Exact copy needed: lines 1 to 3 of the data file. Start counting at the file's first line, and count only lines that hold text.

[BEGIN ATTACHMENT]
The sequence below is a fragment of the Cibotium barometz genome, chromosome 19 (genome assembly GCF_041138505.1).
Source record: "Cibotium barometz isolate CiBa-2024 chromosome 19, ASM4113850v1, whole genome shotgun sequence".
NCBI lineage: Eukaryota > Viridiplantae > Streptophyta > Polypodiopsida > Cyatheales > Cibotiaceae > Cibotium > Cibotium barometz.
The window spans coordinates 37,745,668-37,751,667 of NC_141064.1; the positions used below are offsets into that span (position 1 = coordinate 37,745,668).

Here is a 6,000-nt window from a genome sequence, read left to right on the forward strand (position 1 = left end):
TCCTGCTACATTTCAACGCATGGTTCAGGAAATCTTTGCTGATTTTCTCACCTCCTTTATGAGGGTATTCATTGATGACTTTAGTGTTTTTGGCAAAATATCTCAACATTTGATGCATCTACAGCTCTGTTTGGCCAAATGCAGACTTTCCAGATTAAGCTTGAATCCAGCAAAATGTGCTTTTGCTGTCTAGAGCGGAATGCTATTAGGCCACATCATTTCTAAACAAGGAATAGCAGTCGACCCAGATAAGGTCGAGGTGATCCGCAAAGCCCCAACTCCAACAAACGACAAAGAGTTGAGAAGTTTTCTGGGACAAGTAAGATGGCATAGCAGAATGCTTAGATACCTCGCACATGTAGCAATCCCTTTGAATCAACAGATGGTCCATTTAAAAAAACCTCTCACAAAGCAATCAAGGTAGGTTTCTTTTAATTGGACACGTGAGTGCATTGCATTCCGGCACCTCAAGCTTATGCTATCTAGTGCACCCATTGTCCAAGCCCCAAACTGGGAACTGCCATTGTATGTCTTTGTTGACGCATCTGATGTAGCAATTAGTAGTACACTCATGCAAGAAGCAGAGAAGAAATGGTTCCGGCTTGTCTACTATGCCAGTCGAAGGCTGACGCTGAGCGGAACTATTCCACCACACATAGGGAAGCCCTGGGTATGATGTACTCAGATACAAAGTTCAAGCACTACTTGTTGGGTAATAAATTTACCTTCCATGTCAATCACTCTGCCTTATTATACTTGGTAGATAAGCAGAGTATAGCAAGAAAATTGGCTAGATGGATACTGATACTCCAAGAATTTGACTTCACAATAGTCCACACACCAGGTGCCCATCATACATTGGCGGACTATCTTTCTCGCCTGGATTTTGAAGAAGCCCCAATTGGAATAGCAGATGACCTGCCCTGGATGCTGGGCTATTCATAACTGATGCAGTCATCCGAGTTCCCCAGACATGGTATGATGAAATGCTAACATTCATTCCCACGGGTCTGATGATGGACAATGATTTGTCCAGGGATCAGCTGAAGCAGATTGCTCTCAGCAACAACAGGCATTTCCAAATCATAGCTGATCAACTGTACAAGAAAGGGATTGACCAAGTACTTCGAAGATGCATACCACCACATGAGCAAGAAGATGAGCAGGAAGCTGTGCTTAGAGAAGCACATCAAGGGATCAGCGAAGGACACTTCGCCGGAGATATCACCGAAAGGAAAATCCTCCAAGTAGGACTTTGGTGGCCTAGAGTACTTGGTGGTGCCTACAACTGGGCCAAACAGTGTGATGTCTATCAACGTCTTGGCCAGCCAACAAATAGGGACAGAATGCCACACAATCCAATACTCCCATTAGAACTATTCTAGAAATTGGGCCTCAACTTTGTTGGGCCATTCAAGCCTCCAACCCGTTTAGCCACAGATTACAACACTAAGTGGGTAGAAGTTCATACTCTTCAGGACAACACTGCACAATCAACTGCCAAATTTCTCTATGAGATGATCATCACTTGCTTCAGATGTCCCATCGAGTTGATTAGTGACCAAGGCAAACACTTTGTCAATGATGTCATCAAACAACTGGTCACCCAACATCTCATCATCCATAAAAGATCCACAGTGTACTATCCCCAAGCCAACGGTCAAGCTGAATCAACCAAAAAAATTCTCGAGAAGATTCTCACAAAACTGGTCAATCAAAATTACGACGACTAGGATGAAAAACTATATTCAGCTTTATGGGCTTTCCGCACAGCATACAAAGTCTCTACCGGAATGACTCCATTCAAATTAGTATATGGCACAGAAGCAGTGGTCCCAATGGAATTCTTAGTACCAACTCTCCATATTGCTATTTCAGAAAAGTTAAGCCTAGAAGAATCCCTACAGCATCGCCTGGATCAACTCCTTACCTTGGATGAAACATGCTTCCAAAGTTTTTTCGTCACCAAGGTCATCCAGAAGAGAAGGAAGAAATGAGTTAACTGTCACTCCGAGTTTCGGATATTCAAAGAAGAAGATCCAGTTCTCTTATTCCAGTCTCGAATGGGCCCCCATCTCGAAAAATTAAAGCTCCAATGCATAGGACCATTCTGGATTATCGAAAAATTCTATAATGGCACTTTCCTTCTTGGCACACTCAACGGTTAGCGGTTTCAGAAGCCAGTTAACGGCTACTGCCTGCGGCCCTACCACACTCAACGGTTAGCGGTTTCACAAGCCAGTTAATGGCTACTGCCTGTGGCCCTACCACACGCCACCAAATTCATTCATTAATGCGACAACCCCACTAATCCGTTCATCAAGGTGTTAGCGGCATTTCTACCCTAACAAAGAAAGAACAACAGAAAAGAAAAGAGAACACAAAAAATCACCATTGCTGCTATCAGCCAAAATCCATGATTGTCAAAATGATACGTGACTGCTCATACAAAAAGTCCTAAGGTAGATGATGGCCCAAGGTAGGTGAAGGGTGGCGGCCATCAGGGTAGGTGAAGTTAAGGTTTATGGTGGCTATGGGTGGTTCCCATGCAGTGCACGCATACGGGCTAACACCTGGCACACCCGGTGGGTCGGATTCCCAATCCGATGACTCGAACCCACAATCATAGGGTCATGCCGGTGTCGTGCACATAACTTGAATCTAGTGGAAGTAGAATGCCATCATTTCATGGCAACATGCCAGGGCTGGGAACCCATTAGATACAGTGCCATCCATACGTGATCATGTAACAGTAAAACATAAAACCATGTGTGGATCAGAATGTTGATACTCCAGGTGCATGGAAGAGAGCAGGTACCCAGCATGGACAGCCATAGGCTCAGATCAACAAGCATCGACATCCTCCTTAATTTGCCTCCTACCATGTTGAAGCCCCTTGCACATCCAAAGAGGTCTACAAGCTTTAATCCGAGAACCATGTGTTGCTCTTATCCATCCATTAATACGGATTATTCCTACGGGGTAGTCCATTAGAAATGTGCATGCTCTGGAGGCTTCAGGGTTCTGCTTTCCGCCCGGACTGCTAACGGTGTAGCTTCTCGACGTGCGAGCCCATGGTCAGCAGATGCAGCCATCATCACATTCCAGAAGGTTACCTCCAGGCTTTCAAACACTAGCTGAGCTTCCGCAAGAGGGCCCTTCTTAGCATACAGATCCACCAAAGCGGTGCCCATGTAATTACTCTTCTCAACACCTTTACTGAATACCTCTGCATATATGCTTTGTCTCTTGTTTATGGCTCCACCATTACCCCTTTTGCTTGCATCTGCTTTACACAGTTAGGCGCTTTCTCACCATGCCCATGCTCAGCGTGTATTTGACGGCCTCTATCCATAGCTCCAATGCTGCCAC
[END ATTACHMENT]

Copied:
The sequence below is a fragment of the Cibotium barometz genome, chromosome 19 (genome assembly GCF_041138505.1).
Source record: "Cibotium barometz isolate CiBa-2024 chromosome 19, ASM4113850v1, whole genome shotgun sequence".
NCBI lineage: Eukaryota > Viridiplantae > Streptophyta > Polypodiopsida > Cyatheales > Cibotiaceae > Cibotium > Cibotium barometz.